The intention of this article is not to assess the ways in which the immigrant boom of the 1950s impacted as a whole upon the British psyche, but to examine how one particular incident reflected contemporary attitudes. This was the first televised riot. The BBC (from neighbouring Shepherd’s Bush) and the newly emergent ITV News would send their cameras to cover the incidents; this was simultaneously both a local and a national event. The events of that weekend gained for a time a national reach and in consequence people wanted to know what had gone on. For a writer like Colin MacInnes, also a prolific journalist, the opportunities afforded to someone who knew both the people and the area seemed to offer that rarest of opportunities: artistic and social serendipity. This raises the issue of conflict between verisimilitude and narrative expediency MacInnes did not plan to feature the riot when he started writing his novel Absolute Beginners in the summer of 1958. The manuscript was well advanced by the time the August Bank holiday came along. That the finale may have been a late addition to the text may present some awkwardness in construction but it is a location that had already been featured in the novel. Also, how does one assess the impact that an event such as the Notting Hill riot had? Is the realist novel capable of assessing the multiple viewpoints or the conflicting perceptions? Can it reflect the fear and the exultation of the people on the streets? Or is a more allegorical form of narrative required: one that seeks to offer a wider interpretation and requires the reader/viewer to reach their own understanding of what they see? But if there is an allegorical or ‘fable’ element within the text then do we need to consider the relationship between the writer and his audience and from that explore the relevance of the form to the questions that the writer has set?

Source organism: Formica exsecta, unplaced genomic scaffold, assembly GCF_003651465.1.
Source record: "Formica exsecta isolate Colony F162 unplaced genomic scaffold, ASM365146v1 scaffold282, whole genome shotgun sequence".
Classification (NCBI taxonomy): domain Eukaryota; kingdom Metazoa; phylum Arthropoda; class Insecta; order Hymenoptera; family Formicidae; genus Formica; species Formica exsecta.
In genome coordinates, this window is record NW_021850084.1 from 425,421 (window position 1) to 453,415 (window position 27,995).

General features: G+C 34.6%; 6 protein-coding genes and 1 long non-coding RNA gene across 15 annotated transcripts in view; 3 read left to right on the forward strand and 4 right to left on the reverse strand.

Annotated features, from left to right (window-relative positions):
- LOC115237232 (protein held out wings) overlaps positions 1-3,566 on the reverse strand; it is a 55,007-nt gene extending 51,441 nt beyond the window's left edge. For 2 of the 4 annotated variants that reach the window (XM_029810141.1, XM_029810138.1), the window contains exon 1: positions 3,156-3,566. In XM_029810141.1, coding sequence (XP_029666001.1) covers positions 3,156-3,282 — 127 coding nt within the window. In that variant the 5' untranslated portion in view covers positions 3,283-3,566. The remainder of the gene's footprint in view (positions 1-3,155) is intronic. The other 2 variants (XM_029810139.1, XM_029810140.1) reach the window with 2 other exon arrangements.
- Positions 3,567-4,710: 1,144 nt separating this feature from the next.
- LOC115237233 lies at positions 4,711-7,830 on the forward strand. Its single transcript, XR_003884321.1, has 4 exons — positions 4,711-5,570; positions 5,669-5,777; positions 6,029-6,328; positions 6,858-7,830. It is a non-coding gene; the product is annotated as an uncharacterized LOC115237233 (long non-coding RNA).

When discussing Notting Hill it is essential to understand what constitutes the area we are discussing. Notting Hill can be something of an amorphous term; a catchall title for parts of W2, 10 and 11. So what do we mean then by Notting Hill? Is it the Bayswater Road area and the streets around Notting Hill Station? Is it the neighbourhood around Powis Square, location of that quintessential Notting Hill film Performance, or the Portobello Road/Ladbroke Grove streets featured in Richard Curtis’ film Notting Hill? But then what of Notting Dale, the third and perhaps least known area: an area focused on Latimer Road. Each has their validity to be part of Notting Hill or to stand for all of it, yet does such metonymic fragmentation serve to increase or damage our understanding of what is the locale. Such a discussion highlights the problem in labelling areas of a city: if our understanding of what to call an area lacks consistency how can there be stability in the representation of what happens there? If questions of identity and ownership to an area are elastic in their interpretation then perhaps there is an element of predictability to issues of conflict and territoriality. Not everywhere is as well defined as Soho.